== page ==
The Great Panic of 1907 was a crisis largely overlooked by the history books, yet it was during this time that J. Pierpont (J. P.) Morgan made a courageous deal that saved the American banking system.
J.P. Morgan has one important lesson for modern marketers:
Work with partners, but work to achieve your vision.

Or, putting it in twenty-first century terms, acquire the clout to redirect all social media to you.


John Pierpont Morgan was born in 1837 to Julius Spencer (J.S.) and Juliet Pierpont Morgan in Hartford, Connecticut. Educated at Boston’s English High School, a school specializing in mathematics training for future businessmen, Morgan was then sent to finish his education in Switzerland, Germany, France, and England, attaining a degree in art history and fluency in French and German.

At the age of 20, J. P. Morgan began his banking career at Peabody, Morgan, & Company in London, three years after the bank was established by his father and partners.

Just a year later, Morgan returned to New York to manage the American offices of Peabody, Morgan, & Company. When the Civil War broke out, he paid $300 to the US Treasury to be made exempt from military service (permitted by the law at the time).

Early deals and investments

Morgan made most of his first hundred thousand dollars by buying 5,000 defective guns from an Army arsenal for $3.50 each and selling them back to the Union Army for $22.00 each. Morgan failed to refurbish the guns before he sold them back to the Army, and some of the defective rifles blew off the thumbs of the soldiers who fired him. Morgan was put on trial for the sale, but found innocent.

At the end of the Civil War, Peabody retired from his partnership with Morgan’s father, and the international banking house was rechristened J. S. Morgan & Company. Morgan used his new power to make a partnership with the Drexel family interests in Philadelphia as Drexel, Morgan, & Company in 1871.

A few years later, the elder Drexel family member on the board, Anthony, died, leaving J/ P. Morgan in charge of one of the largest international banks of the time. In the last three decades of the nineteenth century, J. P. and his partners:

  • Financed the entire payroll of the U. S. Army, with Drexel when Congress was unable to reach a budget resolution in 1877.
  • Bailed out the U. S. government (in partnership with the Rothschilds) in the Panic of 1895.
  • Make a partnership with Charles Schwab to buy the resources of Andrew Carnegie to create the U. S. Steel Corporation in 1901.
  • Bailed out the New York banks to prevent their collapse during the Panic of 1907.

Determined never again to have to rescue the nation’s banking system, J. P. Morgan was largely responsible for the creation of the Federal Reserve banks in 1913, the year of his death.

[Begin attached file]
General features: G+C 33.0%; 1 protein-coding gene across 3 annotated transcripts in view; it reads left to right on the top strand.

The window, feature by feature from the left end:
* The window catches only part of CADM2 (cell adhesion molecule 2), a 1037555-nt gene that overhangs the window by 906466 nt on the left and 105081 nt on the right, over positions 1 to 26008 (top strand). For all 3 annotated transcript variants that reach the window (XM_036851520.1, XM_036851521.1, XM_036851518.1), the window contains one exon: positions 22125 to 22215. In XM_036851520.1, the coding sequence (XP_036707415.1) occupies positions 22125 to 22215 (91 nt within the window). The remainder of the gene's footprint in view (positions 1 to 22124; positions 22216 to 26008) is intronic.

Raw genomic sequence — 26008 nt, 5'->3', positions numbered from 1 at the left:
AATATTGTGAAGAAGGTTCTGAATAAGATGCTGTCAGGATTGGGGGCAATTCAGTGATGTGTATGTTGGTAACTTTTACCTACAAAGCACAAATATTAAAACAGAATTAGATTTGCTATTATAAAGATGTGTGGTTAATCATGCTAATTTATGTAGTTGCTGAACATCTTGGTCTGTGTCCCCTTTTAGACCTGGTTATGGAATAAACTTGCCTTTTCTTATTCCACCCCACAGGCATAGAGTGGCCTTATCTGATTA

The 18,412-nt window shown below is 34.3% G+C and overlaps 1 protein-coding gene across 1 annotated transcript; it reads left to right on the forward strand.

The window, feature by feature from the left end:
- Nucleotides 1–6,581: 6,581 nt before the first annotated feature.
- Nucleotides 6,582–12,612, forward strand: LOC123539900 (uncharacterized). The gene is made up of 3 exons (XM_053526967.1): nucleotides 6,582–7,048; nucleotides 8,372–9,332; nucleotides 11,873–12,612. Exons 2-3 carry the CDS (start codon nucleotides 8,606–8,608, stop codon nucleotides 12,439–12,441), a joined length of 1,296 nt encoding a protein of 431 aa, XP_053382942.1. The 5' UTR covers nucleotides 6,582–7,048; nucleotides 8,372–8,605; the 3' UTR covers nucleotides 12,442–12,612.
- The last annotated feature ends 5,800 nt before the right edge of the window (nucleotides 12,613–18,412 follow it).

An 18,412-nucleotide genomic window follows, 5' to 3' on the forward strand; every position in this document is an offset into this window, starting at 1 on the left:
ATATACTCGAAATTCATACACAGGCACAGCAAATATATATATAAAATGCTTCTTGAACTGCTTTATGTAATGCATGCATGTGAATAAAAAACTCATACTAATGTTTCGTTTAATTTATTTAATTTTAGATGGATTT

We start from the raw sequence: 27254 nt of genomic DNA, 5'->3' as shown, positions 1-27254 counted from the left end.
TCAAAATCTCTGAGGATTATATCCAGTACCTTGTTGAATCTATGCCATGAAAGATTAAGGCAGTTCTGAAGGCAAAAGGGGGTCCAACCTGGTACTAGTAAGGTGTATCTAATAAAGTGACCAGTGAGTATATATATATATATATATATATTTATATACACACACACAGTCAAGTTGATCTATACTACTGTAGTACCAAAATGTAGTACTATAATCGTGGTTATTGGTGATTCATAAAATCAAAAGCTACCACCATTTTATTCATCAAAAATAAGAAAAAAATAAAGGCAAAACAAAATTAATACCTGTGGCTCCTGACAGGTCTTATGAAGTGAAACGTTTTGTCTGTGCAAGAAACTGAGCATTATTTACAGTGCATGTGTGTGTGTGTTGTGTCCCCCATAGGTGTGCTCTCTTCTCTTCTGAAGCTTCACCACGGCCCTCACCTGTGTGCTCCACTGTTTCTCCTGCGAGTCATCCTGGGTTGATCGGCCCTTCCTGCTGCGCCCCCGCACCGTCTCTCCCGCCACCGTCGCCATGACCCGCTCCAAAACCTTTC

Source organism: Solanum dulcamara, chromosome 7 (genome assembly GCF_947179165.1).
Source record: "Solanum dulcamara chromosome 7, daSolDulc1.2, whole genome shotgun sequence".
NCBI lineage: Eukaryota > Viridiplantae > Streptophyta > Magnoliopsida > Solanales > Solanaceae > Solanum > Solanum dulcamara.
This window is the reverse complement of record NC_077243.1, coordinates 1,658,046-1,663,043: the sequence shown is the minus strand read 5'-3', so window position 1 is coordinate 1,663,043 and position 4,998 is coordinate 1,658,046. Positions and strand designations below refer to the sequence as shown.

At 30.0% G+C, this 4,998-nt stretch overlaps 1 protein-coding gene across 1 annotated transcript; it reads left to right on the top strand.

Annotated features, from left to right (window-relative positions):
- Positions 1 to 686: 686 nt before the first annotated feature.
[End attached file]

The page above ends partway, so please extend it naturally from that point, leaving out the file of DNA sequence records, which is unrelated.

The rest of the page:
Successes and failures

J.P. Morgan did not succeed with all of his investments. He funded Nikola Tesla’s Wardenclyffe Tower, which would have become the world’s first radio station, except Tesla spent all the money before building the tower, allowing Guissepe Marconi to be the first person to send transatlantic radio signals.
Morgan sought, but was unable to attain, approval from the British Parliament to build London’s subway system. Morgan bought a shipping company that would have gone out of business after the sinking of its most famous flagship, the Titanic, except for the outbreak of World War I.

Nonetheless, J. P. Morgan was responsible for the capitalization, in whole or in part, many of America’s most famous corporations, including:

  • Atchinson, Topeka, & Santa Fe Railroad
  • Atlantic Telephone & Telegraph (AT&T)
  • Atlas Portland Cement Company
  • Case Threshing Machine (Case Equipment Company)
  • Chesapeake & Ohio Railroad
  • Edison Electric (and the power utility for New York City)
  • General Electric
  • International Harvester
  • United Dry Goods (including Lord & Taylor stores)

Just a year before his death, J. P. Morgan arranged the financing of the digging of the Panama Canal.

J.P. Morgan’s legacy

J.P. Morgan was, of course, far from universally admired in his time. His lifelong strategy was to maximize profits by slashing wages and neglecting worker safety. More men died every year inside US Steel’s mills than died at the Battle of Gettysburg.

When an inventor named Westinghouse invented a cheaper light bulb, Morgan threatened him with lengthy litigation and forced him to sell his patents. All of Morgan’s financial power, however, became second to none. What can modern marketers learn from his legacy?

  • Long before the principle was more succinctly stated by management guru Peter Drucker, Morgan realized that the only legitimate purpose of a business organization was to create a customer. Morgan also realized that when your customers are armies and entire governments, you earn a lot more money.
  • Morgan also teaches us that patience is a virtue. J. S. Morgan, the father of J. P. Morgan, dominated his son’s life until his death at the age of 40. The younger Morgan became much more of a risk-taker after his father’s death, but he was able to take calculated risks and win over and over again because he had accumulated assets that made any given venture a safe undertaking.
  • Morgan also taught a unique view of honesty. An honest individual, in J. P. Morgan’s estimation, is someone who, when bought, stays bought. In J. P. Morgan, ruthless domination of others met efficiency and brute force.

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